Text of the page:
If you thought smart glasses began and ended with Google Glass, you’re mistaken. At least according to the wearable tech analysts at Juniper Research. They’ve launched a new report that says shipments will top 12m by 2020, with a growth spurt coming after 2017.
While admitting that the market has stalled somewhat and is actually 15 months behind previous expectations due to Google pulling (then re-starting) its much-hyped Glass product, Juniper is expecting big things due to some new technology and re-focus in the market.
And the growth it expects will be some feat given that only around 1m products in this category are likely to be shipped this year.
So what’s the tech that’s going to make it happen? Microsoft’s HoloLens. Juniper expects it to kick-start further development and interest in the category.
Announced at the same time as Windows 10, HoloLens will finally start shipping (for developers, not the general public) in Q1 this year. HoloLens is an augmented reality headset that’s basically a cordless Windows 10 computer. We’re not exactly talking about a fashion accessory here. But it’s interesting nonetheless. Check out this video to see what it can do:
So is there any other development happening in smart glasses? Of course there is. ODG (with its R7 product based on an Android operating system), Sony, Meta and potentially Magic Leap, also have products set to move beyond developer-only devices and into more general availability.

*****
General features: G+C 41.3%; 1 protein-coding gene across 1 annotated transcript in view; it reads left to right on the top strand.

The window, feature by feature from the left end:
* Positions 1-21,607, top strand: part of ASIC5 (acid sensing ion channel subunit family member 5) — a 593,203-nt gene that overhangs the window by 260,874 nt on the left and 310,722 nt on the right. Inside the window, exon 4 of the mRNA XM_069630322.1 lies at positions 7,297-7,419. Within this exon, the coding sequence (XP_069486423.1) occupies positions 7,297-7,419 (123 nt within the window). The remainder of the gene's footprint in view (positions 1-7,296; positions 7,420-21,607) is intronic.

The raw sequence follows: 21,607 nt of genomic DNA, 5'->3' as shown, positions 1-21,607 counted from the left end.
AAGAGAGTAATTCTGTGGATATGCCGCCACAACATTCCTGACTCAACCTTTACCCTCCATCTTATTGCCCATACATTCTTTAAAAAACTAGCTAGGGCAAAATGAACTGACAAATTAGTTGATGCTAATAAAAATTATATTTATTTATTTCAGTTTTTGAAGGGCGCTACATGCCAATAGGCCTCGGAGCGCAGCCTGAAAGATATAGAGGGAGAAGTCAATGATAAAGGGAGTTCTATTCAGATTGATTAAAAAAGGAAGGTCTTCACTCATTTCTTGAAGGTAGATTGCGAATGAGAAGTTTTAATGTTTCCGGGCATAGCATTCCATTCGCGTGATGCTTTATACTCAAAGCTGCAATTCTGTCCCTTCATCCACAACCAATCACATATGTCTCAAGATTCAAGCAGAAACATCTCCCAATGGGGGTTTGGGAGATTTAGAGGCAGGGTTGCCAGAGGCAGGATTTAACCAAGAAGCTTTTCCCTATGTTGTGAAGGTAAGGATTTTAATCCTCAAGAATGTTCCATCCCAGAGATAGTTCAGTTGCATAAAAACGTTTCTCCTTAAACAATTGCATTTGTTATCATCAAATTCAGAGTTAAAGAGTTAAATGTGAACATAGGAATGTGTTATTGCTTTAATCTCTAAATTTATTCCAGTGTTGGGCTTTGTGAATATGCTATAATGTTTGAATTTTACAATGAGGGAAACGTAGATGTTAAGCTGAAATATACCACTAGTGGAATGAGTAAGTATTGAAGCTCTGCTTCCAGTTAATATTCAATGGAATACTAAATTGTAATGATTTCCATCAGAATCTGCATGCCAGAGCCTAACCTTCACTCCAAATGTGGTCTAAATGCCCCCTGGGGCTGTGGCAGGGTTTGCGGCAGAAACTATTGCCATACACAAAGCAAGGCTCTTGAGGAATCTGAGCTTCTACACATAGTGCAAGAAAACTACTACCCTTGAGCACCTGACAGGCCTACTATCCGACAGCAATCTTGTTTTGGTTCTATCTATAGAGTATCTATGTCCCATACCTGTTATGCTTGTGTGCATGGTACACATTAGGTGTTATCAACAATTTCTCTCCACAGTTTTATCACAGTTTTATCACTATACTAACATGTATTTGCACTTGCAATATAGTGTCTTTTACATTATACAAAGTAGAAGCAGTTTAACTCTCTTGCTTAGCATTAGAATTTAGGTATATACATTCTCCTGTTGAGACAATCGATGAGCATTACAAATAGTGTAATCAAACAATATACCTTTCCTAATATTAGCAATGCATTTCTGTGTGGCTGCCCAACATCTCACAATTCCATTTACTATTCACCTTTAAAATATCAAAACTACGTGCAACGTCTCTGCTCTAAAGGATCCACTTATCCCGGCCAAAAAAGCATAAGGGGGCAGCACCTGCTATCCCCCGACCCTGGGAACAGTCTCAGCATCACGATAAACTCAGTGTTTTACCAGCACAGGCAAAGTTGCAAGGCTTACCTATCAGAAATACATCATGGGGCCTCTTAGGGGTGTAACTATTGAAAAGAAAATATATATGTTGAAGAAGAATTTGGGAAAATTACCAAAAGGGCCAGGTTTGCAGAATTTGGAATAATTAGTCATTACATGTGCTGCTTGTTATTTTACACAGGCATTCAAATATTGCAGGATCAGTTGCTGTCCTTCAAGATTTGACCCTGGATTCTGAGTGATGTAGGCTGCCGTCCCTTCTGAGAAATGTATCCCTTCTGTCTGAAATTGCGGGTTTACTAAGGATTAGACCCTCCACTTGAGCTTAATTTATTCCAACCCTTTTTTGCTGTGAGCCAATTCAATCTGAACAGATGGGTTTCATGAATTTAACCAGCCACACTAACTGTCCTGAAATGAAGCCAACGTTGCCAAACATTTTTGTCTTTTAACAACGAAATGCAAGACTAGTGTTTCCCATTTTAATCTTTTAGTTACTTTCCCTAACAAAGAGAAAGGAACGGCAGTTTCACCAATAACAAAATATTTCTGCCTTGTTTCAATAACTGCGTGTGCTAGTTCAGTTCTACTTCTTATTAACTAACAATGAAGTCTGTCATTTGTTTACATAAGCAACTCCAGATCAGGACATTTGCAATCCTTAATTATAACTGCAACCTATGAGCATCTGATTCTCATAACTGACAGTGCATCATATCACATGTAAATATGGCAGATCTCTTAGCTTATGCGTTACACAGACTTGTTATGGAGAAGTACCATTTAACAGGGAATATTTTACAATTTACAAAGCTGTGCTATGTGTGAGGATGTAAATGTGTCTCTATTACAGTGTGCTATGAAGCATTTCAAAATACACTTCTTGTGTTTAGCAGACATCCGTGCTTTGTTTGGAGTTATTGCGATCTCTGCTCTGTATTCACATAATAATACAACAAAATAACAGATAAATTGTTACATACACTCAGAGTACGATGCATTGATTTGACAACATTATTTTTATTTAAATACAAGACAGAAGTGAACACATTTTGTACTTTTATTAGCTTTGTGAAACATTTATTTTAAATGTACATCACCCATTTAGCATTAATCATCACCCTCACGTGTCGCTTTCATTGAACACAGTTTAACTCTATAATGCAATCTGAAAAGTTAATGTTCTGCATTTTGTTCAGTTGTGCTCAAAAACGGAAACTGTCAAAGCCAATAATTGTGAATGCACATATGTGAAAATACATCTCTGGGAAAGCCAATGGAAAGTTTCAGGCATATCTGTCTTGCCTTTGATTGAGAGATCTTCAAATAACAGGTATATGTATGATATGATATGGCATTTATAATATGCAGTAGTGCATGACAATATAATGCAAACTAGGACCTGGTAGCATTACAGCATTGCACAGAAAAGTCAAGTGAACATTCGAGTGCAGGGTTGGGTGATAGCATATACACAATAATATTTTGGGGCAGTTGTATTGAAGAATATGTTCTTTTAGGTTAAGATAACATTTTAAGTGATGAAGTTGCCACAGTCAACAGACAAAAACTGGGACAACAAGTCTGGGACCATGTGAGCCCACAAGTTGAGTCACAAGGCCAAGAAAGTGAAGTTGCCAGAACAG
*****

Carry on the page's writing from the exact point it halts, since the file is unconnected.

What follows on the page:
And then there’s Google Glass 2, which is meant to launch this year, this time targeted at business rather than leisure users.
But will they have much more success than Google Glass 1 did? I actually tried out a pair of Googles Glasses back in mid-2014 and really wanted to like them. But while the Google rep said they’d liberate me from staring at my smartphone all day, having to tilt my head up and down to scroll through web pages didn’t feel very liberating! Nor did having everyone stare at me because of the strange glasses I was wearing.
In fact, it felt like this was yet another tech product (just like the smartwatch) where the tech guys didn’t so much meet a consumer demand, as developed the tech and hoped it would be appealing enough to create the demand later.
But tech firms have learnt their lessons, it seems. What’s different about the newer breed of smart eyewear is that they’ve realised trying to integrate them seamlessly into our everyday lives isn’t really on. They’re not fashion items with added functionality, and they’re not mini computers that can be made to look fashionable and feel like ordinary glasses.
This time round, their makers are targeting the business market and the augmented reality users, which means the products will be used in very specific scenarios, not to look generally cool while also giving you directions to the nearest bus stop.
Maybe one day we really will see smart glasses like those Geordi LaForge wore in Star Trek Next Generation. Now that would be smart…
This post first appeared on Trendwalk.net, a style-meets-business blog by journalist, trends specialist and business analyst, Sandra Halliday